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Tax Reform - Specified Foreign Corporations and Importance for Americans Abroad

Tax Reform -  Specified Foreign Corporations and Importance for Americans Abroad

Who is Affected:

Under the Law H.R. 1 originally known as the “Tax Cuts and Jobs Act”, U.S. persons  (citizens, resident aliens, and domestic corporations) with 10% or higher stock ownership in Specified Foreign Corporations (SFC) are subject to “deemed repatriation” tax.  New Section 965 was added to Internal Revenue Code.

Which foreign corporations are SFC:

1. All Controlled Foreign Corporations (CFC). A CFC is any foreign corporation in which more than 50% of the total value of the stock is owned directly, indirectly or constructively by U.S. shareholders on any day during the taxable year of the corporation.  This means that foreign corporation in which one or more US persons hold more than 50% of stock is a CFC, thus it is also a SFC (except for PFIC corporations explained below).


2. Any foreign corporation, which has a U.S. corporate shareholder.This means that non-CFC is not a SFC unless one of the U.S. shareholders is a U.S. business that owns at least 10% of the foreign corporation.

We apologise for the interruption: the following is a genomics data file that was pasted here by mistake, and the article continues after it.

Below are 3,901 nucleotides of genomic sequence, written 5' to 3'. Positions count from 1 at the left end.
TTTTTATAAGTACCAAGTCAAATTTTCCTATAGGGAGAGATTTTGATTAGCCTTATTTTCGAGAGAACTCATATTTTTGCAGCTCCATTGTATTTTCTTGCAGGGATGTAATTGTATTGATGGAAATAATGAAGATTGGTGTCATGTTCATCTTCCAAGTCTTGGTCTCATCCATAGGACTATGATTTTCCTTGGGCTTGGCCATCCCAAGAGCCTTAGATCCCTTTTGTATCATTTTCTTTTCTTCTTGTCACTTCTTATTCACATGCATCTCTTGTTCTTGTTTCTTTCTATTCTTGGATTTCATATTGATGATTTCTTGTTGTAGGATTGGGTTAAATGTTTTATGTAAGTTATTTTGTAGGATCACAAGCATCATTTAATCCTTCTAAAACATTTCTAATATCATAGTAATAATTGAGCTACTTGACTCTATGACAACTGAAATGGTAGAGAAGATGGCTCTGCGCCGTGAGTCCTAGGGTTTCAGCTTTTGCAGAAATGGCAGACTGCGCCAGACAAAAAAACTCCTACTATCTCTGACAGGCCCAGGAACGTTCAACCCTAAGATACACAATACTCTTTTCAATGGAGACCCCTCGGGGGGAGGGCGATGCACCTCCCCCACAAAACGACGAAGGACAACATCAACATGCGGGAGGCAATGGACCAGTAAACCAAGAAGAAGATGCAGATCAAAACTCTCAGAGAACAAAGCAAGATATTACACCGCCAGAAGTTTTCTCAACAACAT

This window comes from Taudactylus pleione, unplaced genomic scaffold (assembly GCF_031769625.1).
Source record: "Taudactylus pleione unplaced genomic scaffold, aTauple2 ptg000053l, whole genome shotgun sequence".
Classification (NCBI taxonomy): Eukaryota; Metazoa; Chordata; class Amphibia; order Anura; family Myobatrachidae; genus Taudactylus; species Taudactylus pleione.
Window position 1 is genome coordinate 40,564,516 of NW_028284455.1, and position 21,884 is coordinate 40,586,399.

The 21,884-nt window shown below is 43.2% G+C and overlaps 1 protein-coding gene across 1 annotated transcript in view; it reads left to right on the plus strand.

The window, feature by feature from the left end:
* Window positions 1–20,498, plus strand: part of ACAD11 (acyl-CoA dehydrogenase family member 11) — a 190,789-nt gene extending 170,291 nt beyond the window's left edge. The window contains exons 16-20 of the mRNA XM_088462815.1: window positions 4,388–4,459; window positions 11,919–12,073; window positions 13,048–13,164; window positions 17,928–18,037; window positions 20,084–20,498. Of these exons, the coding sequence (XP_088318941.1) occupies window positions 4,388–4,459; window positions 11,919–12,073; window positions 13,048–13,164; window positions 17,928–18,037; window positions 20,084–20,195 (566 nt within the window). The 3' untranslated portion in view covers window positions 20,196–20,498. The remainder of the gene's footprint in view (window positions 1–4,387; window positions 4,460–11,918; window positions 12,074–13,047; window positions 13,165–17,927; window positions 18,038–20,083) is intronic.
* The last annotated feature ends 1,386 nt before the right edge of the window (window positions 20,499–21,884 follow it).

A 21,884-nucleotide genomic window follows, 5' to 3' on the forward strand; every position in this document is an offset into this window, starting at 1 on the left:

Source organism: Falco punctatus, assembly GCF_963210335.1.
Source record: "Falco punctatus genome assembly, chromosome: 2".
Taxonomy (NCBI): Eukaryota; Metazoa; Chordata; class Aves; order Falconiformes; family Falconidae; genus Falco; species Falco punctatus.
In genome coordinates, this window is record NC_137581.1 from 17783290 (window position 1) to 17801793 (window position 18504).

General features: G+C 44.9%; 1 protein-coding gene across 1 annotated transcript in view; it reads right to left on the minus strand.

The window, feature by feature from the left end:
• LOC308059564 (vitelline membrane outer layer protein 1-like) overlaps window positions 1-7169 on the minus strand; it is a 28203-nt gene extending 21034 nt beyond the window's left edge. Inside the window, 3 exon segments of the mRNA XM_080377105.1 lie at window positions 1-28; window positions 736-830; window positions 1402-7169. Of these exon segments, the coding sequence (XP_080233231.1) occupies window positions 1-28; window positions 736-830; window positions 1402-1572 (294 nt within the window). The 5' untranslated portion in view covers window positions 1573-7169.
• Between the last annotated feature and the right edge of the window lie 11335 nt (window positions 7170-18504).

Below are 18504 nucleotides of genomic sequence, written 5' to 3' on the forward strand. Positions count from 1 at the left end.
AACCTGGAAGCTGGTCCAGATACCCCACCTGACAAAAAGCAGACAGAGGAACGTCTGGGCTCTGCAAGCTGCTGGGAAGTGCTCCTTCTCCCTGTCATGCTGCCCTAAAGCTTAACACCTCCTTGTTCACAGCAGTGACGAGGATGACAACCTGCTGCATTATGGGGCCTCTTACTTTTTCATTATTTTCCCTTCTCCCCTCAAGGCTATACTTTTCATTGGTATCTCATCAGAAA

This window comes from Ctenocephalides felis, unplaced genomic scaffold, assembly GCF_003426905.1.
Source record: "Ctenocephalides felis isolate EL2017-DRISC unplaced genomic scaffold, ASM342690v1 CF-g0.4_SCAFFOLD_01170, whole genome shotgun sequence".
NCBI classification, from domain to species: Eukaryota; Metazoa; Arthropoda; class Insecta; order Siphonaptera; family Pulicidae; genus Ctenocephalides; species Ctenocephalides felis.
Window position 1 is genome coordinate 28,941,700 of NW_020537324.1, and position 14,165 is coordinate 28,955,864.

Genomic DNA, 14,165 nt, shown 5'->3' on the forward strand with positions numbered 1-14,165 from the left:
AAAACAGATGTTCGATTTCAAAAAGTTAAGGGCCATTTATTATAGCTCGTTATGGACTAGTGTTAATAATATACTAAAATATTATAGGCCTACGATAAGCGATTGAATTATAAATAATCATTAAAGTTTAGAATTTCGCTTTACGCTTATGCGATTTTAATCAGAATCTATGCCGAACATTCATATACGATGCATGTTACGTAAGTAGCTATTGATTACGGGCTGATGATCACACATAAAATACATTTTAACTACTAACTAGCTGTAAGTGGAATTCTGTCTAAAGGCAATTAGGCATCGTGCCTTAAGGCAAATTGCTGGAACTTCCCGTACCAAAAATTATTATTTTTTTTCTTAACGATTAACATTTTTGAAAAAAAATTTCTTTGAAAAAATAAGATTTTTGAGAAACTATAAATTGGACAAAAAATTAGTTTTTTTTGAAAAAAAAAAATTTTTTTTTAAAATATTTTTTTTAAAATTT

Important Change on Stock Ownership through Attribution From Non-Residents

Under the new rules, stock owned by a nonresident alien individual (other than a foreign trust or foreign estate) is not considered as owned by a United States shareholder. This was a special limitation to the attribution rules through the family members.

Example A: U.S. shareholder owns 50% stock in a foreign corporation . The NRA spouse owns 10%.  The corporation is not a CFC.

Who is not affected:

. Shareholders in PFIC corporations are not affected.

Example C: U.S. person is a single owner of PFIC corporation (75% of the corporation's gross income is "passive" derived from investments). This corporation is a CFC but it is not a SFC. All corporate income is subject to Subpart F inclusion under old rules as well. No changes to PFIC regime.

What’s Next:

For tax years starting after December 31, 2017 the privilege to defer earnings of CFC (foreign corporation where US shareholders own over 50% of the voting power) has ended.

All taxpayers affected by the Section 965 mandatory income repatriation of previously deferred income will pay tax on all net company earnings after January 1, 2018. An option to defer part of the company earnings and pay tax upon distribution is no longer allowed. This tax provision is called "GILTI" (Global Intangible Low-Taxed Income).

The provision is effective for the tax years of foreign corporations beginning after December 31, 2017, therefore this category of taxpayers will be affected by the mandatory income repatriation of previously deferred income the following year beginning January 1, 2018.

Ines Zemelman, EA
Founder of TFX